ADB further downgrades economic outlook for Philippines
In its Asian Development Outlook 2020 Update released yesterday, the Manila-based multilateral bank downgraded the outlook for the Philippines further from a forecast of a 3.8 percent full-year contraction in June and a slowdown of two percent in April.
AFP, file
ADB further downgrades economic outlook for Philippines
Czeriza Valencia (The Philippine Star) - September 16, 2020 - 12:00am

MANILA, Philippines — The Asian Development Bank (ADB) has recast its forecast for the Philippine economy to a deeper decline of 7.3 percent this year, citing subdued private consumption and investment amid the coronavirus pandemic.

In its Asian Development Outlook (ADO) 2020 Update released yesterday, the Manila-based multilateral bank downgraded the outlook for the Philippines further from a forecast of a 3.8 percent full-year contraction in June and a slowdown of two percent in April.

However, ADB said the Philippines is expected to rebound next year to return to a growth path of 6.5 percent as the contagion is controlled, the economy opens further, and more government stimulus measures are implemented.

But it said the recovery would be challenged by downside risks such as a slower-than-expected global turnaround, thus weakening trade and investment, as well as remittances by overseas Filipino workers.

“We believe the worst is now over and that the contraction in GDP bottomed out in May or June this year. The package of measures the government rolled out such as income support to families, relief for small businesses, and support to agriculture in the second quarter all helped the economy to bottom out,” said Kelly Bird, ADB country director for the Philippines.

“We expect the recovery to be slow and fragile for the rest of this year, and growth to accelerate in 2021 on the back of additional fiscal support and an accommodative monetary policy stance.”

Despite expectations that a vaccine against COVID-19 would be available by next year, the bank still assumes that countries would be able to arrest the infection by other means, said Abdul Abiad, director of macroeconomics research at ADB.

“The assumption for the forecast is that countries will be able to flatten the curve sufficiently using other measures, not the vaccine, like sustainable social distancing, testing and tracing. And that to allow their economies to open, (they will) basically live with COVID-19 until the vaccine comes along,” he said during a webinar yesterday.

Even if a vaccine becomes available in the market sooner, developing countries like the Philippines may have to reconcile with the possibility that it may not be able to secure supplies immediately.

“If the vaccine does become available sooner, one needs to temper that with the fact that even if the vaccine becomes available sooner, whether it becomes available to Developing Asia is another question,” said Abiad.

“So there is this whole issue of vaccine nationalism and the danger that countries compete for who can get the vaccine first.”

ADB’s latest forecast on the performance of the Philippine economy for this year and the next is aligned with the government’s own expectations of a contraction of as much as 6.6 percent this year and a rebound of between 5.5 and 6.5 percent next year.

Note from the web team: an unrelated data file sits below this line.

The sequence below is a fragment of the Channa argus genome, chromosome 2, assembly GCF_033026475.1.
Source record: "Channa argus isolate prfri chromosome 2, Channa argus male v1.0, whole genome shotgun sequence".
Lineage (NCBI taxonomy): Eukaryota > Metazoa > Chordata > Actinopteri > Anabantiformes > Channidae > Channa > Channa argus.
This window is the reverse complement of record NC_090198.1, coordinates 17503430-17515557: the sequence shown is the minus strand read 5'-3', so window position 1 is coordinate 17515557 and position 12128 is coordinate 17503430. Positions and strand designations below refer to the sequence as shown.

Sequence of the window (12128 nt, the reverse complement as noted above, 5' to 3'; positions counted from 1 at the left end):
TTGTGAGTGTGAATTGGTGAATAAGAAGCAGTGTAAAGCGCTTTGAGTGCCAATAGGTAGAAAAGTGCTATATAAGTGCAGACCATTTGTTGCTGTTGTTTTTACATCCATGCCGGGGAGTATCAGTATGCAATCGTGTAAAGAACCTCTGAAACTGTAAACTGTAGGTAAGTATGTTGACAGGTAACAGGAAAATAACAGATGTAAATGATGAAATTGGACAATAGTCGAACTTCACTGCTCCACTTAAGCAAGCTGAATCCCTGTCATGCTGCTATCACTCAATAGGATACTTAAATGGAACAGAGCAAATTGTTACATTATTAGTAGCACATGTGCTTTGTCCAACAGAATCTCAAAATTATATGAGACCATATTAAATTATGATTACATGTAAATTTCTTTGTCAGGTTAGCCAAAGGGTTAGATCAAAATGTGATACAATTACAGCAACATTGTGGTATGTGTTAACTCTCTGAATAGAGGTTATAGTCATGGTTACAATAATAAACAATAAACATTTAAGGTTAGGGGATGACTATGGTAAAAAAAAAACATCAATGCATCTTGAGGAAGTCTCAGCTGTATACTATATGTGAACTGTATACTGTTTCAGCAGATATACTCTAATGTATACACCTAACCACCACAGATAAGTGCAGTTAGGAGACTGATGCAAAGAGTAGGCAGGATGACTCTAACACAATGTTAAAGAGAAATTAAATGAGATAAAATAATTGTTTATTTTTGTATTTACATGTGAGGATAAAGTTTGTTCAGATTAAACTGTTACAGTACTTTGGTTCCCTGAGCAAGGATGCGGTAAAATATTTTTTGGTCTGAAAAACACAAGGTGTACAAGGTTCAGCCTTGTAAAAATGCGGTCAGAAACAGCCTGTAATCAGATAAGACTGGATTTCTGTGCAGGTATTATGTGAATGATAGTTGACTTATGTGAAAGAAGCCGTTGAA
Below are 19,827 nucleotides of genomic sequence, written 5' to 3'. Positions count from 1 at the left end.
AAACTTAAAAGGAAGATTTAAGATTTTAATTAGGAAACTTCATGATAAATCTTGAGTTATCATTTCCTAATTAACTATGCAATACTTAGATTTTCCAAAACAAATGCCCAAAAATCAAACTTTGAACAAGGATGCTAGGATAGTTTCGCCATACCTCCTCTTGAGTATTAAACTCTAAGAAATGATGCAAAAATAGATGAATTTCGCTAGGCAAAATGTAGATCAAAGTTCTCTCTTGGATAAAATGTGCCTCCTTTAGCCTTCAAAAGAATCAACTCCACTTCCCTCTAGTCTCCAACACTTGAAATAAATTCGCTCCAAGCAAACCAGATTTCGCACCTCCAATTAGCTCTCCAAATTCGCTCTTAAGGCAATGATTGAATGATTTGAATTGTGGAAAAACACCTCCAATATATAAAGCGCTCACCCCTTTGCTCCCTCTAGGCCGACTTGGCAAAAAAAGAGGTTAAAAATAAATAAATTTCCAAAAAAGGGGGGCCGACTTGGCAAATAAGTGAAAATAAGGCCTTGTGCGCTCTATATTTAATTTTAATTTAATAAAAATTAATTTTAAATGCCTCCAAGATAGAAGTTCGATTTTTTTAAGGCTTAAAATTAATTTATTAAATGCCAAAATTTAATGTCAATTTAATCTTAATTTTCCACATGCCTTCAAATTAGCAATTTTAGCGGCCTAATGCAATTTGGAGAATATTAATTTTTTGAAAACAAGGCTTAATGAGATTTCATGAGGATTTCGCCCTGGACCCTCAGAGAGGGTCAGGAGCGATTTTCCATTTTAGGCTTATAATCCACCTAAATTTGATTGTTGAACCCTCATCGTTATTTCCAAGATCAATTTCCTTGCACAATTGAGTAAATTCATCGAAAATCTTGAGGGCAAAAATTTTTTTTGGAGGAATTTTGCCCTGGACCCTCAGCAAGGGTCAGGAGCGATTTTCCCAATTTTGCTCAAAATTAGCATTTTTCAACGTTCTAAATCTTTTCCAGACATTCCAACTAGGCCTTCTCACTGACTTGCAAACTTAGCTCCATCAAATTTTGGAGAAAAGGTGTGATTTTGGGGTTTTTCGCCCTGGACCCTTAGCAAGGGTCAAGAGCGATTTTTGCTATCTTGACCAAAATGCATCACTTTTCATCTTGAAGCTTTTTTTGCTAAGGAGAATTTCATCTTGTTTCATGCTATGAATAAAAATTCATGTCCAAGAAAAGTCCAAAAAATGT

This assumes that the gradual recovery in activity will continue in step with the reopening of the economy and that community quarantine restrictions would no longer be tightened.

Abiad noted that the continued use of large-scale lockdowns creates risks of long-term erosion of physical and human capital as businesses close and people miss out on education and development.

ADB chief economist Yasuyuki Sawada said that at this point in the progression of the pandemic, there is a need to give equal emphasis to the protection of the health of people and the state of economies.

“Probably at the beginning of the COVID-19 outbreak, there is a somewhat stronger trade-off between health and the economy but after six months, there is no fundamental trade-off,” he said.

Citing success stories in Korea, Taiwan, and China, he said these countries used “smart lockdowns” and aggressively tested, traced and isolated cases.

In reopening economies, Sawada cited the need to give strong importance to managing health risks and prioritizing economic activities essential to the needs of the people as well as to the survival of the economy.

The Philippine economy plunged into a recession in the second quarter of the year, with output contracting by a record 16.5 percent after a severe lockdown paralyzed 75 percent of the economy during the period.

After the downward revision of first quarter economic decline to 0.7 percent, this brought the first half contraction average to around nine percent.

It is widely expected that the contraction would be slower in the third quarter of the year as the economy gradually reopens.

Abiad said by next year, as the economic activity is revived, there may be improvements in consumption and investment.

Even with downside risks remaining, the external environment is widely expected to show improvements, Abiad said.

“One of the important exports for the Philippines will be semiconductors and we are already seeing a pickup in the global semiconductor market. That will be supportive of growth next year,” he said.

ADB also revised the Philippine inflation forecasts to 2.4 percent in 2020 and 2.6 percent in 2021, compared with previous projections of 2.2 percent and 2.4 percent, respectively, as global oil prices stabilize.

The forecasts are still within the Philippine central bank’s target range of two percent up to four percent.

ASIAN DEVELOPMENT BANK PHILIPPINE ECONOMY
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